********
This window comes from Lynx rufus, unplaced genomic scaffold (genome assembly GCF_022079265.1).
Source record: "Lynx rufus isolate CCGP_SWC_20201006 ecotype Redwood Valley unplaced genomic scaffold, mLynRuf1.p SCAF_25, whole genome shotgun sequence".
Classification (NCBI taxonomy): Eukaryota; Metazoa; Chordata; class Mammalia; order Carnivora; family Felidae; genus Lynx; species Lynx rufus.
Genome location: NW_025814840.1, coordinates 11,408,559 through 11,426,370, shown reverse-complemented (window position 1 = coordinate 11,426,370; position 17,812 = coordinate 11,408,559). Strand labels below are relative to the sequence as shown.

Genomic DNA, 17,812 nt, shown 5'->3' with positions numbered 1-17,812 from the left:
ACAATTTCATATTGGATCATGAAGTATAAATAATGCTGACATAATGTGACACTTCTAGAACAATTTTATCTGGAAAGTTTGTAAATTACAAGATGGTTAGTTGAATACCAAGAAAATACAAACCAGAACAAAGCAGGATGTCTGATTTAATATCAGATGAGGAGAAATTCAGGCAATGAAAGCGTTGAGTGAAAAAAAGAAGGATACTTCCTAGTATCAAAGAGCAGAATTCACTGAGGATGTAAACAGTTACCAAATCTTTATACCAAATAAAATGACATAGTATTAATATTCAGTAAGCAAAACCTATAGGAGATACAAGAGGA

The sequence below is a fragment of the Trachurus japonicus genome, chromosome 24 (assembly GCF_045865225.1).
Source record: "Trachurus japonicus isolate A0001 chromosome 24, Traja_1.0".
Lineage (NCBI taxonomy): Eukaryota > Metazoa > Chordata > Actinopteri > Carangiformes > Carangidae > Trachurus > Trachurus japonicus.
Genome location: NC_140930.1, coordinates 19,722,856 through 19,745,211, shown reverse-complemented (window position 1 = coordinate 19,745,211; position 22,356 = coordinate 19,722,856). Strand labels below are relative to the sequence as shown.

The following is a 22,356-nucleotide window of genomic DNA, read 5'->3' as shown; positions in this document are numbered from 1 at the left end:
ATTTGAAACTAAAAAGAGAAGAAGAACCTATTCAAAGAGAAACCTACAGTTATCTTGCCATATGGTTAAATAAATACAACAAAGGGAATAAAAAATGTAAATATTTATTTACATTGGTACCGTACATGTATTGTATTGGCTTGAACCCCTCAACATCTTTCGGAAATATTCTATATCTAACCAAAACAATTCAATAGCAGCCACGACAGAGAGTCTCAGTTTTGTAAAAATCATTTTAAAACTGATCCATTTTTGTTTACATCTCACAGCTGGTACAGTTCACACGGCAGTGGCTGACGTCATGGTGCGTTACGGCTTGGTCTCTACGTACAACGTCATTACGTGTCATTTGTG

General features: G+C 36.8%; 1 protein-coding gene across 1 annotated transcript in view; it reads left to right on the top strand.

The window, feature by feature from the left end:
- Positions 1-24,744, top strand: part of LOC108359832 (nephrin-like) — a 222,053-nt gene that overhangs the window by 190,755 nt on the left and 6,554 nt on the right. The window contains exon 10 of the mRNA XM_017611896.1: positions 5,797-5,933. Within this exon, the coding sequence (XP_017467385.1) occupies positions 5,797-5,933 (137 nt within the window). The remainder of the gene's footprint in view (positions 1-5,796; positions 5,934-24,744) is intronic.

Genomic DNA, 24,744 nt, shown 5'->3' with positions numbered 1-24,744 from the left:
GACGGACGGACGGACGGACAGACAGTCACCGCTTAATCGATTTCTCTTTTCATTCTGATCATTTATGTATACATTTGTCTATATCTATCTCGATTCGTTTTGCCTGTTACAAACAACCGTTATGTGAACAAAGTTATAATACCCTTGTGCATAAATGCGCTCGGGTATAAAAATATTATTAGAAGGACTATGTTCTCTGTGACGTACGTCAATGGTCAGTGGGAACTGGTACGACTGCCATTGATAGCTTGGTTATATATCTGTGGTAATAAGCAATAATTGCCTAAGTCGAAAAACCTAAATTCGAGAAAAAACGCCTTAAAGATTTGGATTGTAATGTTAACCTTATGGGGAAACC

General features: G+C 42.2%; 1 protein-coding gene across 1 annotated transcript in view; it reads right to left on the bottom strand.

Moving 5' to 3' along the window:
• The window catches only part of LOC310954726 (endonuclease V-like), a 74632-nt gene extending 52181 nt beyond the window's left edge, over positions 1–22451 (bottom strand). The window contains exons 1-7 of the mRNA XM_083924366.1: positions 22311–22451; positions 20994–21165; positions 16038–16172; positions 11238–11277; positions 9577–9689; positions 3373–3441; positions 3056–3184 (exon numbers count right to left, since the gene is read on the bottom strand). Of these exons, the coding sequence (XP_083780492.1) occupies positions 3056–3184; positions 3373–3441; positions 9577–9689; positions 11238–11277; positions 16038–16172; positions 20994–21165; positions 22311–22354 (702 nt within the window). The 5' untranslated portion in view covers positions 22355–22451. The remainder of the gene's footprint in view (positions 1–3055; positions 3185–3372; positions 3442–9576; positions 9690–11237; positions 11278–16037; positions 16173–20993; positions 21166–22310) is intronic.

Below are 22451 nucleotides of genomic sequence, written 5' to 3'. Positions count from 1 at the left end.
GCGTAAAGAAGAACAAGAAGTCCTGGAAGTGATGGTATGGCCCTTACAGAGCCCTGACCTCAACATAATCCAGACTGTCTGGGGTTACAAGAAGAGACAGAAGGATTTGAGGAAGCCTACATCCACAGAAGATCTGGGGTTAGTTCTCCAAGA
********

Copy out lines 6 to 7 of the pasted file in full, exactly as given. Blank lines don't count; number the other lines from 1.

ACAATTTCATATTGGATCATGAAGTATAAATAATGCTGACATAATGTGACACTTCTAGAACAATTTTATCTGGAAAGTTTGTAAATTACAAGATGGTTAGTTGAATACCAAGAAAATACAAACCAGAACAAAGCAGGATGTCTGATTTAATATCAGATGAGGAGAAATTCAGGCAATGAAAGCGTTGAGTGAAAAAAAGAAGGATACTTCCTAGTATCAAAGAGCAGAATTCACTGAGGATGTAAACAGTTACCAAATCTTTATACCAAATAAAATGACATAGTATTAATATTCAGTAAGCAAAACCTATAGGAGATACAAGAGGA

The sequence below is a fragment of the Trachurus japonicus genome, chromosome 24 (assembly GCF_045865225.1).